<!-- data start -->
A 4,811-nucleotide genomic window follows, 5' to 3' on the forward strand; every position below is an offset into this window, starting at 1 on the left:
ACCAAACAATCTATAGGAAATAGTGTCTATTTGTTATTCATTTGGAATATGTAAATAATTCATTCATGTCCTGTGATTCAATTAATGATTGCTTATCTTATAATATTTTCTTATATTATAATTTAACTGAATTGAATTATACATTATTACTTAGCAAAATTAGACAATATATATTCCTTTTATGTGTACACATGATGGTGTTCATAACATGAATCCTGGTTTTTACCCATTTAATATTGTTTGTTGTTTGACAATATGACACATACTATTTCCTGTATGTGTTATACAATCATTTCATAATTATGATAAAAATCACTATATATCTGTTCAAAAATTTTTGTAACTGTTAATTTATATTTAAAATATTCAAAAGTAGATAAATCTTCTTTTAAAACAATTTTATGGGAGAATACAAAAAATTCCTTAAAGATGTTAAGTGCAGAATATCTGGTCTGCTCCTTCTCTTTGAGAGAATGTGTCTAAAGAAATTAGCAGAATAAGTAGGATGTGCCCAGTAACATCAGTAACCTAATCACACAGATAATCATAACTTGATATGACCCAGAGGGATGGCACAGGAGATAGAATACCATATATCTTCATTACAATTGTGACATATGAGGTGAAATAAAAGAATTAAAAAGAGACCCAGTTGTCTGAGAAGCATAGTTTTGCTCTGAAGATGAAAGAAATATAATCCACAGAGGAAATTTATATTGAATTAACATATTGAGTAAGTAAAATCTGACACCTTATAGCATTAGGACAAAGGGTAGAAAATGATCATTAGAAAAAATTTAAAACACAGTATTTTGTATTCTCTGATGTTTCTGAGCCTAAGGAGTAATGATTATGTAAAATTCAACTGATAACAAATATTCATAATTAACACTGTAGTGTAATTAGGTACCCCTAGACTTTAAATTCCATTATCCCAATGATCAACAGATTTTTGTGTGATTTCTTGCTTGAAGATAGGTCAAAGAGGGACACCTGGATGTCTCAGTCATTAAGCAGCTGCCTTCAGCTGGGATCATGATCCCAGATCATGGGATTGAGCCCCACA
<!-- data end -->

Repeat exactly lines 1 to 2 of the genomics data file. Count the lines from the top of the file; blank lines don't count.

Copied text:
A 4,811-nucleotide genomic window follows, 5' to 3' on the forward strand; every position below is an offset into this window, starting at 1 on the left:
ACCAAACAATCTATAGGAAATAGTGTCTATTTGTTATTCATTTGGAATATGTAAATAATTCATTCATGTCCTGTGATTCAATTAATGATTGCTTATCTTATAATATTTTCTTATATTATAATTTAACTGAATTGAATTATACATTATTACTTAGCAAAATTAGACAATATATATTCCTTTTATGTGTACACATGATGGTGTTCATAACATGAATCCTGGTTTTTACCCATTTAATATTGTTTGTTGTTTGACAATATGACACATACTATTTCCTGTATGTGTTATACAATCATTTCATAATTATGATAAAAATCACTATATATCTGTTCAAAAATTTTTGTAACTGTTAATTTATATTTAAAATATTCAAAAGTAGATAAATCTTCTTTTAAAACAATTTTATGGGAGAATACAAAAAATTCCTTAAAGATGTTAAGTGCAGAATATCTGGTCTGCTCCTTCTCTTTGAGAGAATGTGTCTAAAGAAATTAGCAGAATAAGTAGGATGTGCCCAGTAACATCAGTAACCTAATCACACAGATAATCATAACTTGATATGACCCAGAGGGATGGCACAGGAGATAGAATACCATATATCTTCATTACAATTGTGACATATGAGGTGAAATAAAAGAATTAAAAAGAGACCCAGTTGTCTGAGAAGCATAGTTTTGCTCTGAAGATGAAAGAAATATAATCCACAGAGGAAATTTATATTGAATTAACATATTGAGTAAGTAAAATCTGACACCTTATAGCATTAGGACAAAGGGTAGAAAATGATCATTAGAAAAAATTTAAAACACAGTATTTTGTATTCTCTGATGTTTCTGAGCCTAAGGAGTAATGATTATGTAAAATTCAACTGATAACAAATATTCATAATTAACACTGTAGTGTAATTAGGTACCCCTAGACTTTAAATTCCATTATCCCAATGATCAACAGATTTTTGTGTGATTTCTTGCTTGAAGATAGGTCAAAGAGGGACACCTGGATGTCTCAGTCATTAAGCAGCTGCCTTCAGCTGGGATCATGATCCCAGATCATGGGATTGAGCCCCACA